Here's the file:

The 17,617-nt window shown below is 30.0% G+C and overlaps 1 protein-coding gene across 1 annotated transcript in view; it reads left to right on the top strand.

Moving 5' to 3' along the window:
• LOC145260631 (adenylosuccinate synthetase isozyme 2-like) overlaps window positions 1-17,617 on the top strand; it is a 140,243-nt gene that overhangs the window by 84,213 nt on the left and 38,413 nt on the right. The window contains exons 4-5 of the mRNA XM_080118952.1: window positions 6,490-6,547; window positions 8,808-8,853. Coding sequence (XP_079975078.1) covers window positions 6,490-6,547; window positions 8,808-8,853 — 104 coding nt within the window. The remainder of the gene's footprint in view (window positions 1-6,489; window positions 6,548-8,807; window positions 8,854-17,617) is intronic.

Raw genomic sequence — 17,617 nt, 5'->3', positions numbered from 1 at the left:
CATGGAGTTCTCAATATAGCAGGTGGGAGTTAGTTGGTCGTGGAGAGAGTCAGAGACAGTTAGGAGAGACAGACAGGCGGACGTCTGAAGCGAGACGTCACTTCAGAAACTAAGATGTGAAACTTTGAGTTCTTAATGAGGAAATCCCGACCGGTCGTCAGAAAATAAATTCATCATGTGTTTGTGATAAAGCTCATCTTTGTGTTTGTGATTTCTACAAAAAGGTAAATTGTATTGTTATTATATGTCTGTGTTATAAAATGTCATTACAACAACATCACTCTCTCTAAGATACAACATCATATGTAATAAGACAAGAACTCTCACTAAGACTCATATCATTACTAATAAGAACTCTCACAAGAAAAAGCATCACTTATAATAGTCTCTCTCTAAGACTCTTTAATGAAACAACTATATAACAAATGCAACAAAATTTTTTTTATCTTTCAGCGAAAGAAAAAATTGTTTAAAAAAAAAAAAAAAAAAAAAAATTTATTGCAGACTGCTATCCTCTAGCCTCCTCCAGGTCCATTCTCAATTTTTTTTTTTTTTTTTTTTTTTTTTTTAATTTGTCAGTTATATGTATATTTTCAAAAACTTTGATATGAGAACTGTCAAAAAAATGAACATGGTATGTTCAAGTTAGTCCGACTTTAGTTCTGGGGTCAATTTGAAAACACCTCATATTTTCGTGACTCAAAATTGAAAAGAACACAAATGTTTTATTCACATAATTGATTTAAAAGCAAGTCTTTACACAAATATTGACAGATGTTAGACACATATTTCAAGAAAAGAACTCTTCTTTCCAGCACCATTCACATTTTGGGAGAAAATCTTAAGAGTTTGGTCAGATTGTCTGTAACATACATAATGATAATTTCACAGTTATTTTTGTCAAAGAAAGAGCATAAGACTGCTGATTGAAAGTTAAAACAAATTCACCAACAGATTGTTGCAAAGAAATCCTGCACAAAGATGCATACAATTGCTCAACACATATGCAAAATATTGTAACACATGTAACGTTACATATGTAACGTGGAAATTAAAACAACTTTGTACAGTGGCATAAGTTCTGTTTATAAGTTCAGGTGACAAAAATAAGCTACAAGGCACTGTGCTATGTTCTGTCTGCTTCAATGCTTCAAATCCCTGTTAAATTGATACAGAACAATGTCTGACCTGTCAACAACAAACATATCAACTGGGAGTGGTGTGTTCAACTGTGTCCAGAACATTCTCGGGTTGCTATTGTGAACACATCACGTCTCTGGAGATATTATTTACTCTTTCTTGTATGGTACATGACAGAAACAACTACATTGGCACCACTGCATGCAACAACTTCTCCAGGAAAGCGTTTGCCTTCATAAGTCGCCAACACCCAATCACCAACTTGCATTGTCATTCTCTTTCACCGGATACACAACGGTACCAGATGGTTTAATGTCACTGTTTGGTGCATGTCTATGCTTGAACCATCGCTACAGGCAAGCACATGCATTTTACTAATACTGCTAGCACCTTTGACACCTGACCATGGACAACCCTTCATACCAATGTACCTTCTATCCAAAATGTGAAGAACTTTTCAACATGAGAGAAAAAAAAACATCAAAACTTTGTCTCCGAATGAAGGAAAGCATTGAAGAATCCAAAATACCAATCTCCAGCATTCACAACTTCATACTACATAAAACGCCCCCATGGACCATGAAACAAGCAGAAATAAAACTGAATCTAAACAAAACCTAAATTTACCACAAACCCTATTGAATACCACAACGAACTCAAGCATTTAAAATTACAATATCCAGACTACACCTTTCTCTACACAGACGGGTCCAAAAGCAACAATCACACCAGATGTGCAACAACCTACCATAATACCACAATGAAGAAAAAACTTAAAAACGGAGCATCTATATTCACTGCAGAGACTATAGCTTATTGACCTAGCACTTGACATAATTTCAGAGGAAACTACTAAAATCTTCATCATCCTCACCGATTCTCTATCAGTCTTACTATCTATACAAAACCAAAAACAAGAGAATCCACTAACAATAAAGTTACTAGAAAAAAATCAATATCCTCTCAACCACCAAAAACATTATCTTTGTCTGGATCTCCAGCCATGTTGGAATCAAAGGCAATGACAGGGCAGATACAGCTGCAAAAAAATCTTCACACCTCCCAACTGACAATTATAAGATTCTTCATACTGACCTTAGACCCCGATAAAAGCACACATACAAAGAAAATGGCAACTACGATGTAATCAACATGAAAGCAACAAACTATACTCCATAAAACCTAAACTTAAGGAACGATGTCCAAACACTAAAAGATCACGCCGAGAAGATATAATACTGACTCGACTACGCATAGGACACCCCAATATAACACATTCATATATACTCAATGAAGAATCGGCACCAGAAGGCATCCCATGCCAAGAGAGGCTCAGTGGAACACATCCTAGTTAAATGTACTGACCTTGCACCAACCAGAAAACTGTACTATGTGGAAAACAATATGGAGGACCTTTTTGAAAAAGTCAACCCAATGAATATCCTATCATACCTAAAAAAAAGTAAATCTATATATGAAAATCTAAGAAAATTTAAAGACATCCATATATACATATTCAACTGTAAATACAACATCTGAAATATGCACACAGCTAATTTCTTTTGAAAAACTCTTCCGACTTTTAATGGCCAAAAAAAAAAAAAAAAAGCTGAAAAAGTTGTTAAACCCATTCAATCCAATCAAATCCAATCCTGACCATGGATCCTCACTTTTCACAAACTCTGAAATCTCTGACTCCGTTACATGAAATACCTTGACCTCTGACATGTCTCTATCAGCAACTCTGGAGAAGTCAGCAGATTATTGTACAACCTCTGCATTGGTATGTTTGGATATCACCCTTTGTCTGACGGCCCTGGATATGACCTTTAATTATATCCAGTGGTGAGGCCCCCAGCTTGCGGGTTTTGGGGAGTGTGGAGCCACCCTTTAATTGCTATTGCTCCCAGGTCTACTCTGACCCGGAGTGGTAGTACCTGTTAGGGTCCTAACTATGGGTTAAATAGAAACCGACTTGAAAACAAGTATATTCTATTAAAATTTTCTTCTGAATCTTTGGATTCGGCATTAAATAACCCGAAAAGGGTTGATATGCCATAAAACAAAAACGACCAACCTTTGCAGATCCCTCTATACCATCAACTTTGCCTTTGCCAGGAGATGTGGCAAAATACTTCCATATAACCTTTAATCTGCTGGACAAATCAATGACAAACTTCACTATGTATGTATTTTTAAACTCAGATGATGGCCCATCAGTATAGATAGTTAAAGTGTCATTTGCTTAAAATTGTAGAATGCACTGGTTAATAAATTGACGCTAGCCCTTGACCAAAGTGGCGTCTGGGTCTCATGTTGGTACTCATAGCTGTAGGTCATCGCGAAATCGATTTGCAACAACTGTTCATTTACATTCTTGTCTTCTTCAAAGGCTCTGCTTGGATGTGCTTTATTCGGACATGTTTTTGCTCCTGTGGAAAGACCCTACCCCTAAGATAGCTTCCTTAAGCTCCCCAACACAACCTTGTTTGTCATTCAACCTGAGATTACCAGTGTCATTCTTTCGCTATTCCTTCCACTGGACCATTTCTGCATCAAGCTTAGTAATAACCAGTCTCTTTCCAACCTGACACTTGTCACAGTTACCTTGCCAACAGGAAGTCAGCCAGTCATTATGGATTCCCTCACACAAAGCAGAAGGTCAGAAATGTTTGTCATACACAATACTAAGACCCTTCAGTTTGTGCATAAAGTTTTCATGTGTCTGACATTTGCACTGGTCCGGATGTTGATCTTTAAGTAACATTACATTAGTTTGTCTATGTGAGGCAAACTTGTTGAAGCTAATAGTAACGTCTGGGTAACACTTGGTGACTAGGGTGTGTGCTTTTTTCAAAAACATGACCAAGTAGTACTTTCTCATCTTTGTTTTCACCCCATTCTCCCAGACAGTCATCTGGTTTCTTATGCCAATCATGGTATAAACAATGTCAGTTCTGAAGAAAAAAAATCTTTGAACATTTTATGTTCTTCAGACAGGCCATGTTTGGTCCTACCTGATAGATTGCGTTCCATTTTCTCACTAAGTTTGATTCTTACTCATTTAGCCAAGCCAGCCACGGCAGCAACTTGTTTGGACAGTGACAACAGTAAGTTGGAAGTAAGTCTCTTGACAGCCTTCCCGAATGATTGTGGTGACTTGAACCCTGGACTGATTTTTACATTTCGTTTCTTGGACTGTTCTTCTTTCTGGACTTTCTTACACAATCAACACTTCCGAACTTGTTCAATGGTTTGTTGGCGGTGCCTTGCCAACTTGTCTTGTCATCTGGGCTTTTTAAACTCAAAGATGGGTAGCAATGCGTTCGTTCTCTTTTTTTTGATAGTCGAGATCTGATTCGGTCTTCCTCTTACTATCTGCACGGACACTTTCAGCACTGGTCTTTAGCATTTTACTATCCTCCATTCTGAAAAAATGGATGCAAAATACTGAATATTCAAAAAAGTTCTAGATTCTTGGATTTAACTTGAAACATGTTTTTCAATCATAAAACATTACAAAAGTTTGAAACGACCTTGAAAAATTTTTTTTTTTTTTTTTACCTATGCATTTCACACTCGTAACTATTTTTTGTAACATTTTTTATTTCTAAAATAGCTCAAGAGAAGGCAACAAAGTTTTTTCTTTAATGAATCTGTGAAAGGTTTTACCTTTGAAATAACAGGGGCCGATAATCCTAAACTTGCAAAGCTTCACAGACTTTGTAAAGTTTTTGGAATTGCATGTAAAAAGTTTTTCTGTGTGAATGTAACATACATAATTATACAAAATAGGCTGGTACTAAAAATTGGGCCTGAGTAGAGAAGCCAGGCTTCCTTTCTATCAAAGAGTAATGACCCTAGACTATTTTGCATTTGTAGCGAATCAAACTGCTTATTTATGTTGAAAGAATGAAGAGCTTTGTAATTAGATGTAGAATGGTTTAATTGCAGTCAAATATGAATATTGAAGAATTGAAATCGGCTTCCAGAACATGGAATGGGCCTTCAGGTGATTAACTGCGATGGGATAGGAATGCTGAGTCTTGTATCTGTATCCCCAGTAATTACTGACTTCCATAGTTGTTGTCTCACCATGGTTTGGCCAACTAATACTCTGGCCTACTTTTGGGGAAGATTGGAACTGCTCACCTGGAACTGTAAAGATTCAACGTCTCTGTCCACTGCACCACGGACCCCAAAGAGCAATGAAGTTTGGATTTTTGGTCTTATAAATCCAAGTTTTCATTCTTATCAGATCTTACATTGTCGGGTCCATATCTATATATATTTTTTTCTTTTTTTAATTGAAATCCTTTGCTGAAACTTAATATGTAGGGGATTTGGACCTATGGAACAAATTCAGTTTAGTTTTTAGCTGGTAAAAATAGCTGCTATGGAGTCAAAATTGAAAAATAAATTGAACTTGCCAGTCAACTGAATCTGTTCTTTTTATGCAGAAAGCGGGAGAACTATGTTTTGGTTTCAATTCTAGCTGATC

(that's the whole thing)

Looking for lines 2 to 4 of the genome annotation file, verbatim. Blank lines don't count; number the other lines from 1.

Moving 5' to 3' along the window:
• LOC145260631 (adenylosuccinate synthetase isozyme 2-like) overlaps window positions 1-17,617 on the top strand; it is a 140,243-nt gene that overhangs the window by 84,213 nt on the left and 38,413 nt on the right. The window contains exons 4-5 of the mRNA XM_080118952.1: window positions 6,490-6,547; window positions 8,808-8,853. Coding sequence (XP_079975078.1) covers window positions 6,490-6,547; window positions 8,808-8,853 — 104 coding nt within the window. The remainder of the gene's footprint in view (window positions 1-6,489; window positions 6,548-8,807; window positions 8,854-17,617) is intronic.

Raw genomic sequence — 17,617 nt, 5'->3', positions numbered from 1 at the left: